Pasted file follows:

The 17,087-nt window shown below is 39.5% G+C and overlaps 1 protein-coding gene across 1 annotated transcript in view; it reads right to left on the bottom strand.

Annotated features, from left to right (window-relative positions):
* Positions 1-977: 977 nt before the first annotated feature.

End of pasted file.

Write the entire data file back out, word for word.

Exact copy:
The 17,087-nt window shown below is 39.5% G+C and overlaps 1 protein-coding gene across 1 annotated transcript in view; it reads right to left on the bottom strand.

Annotated features, from left to right (window-relative positions):
* Positions 1-977: 977 nt before the first annotated feature.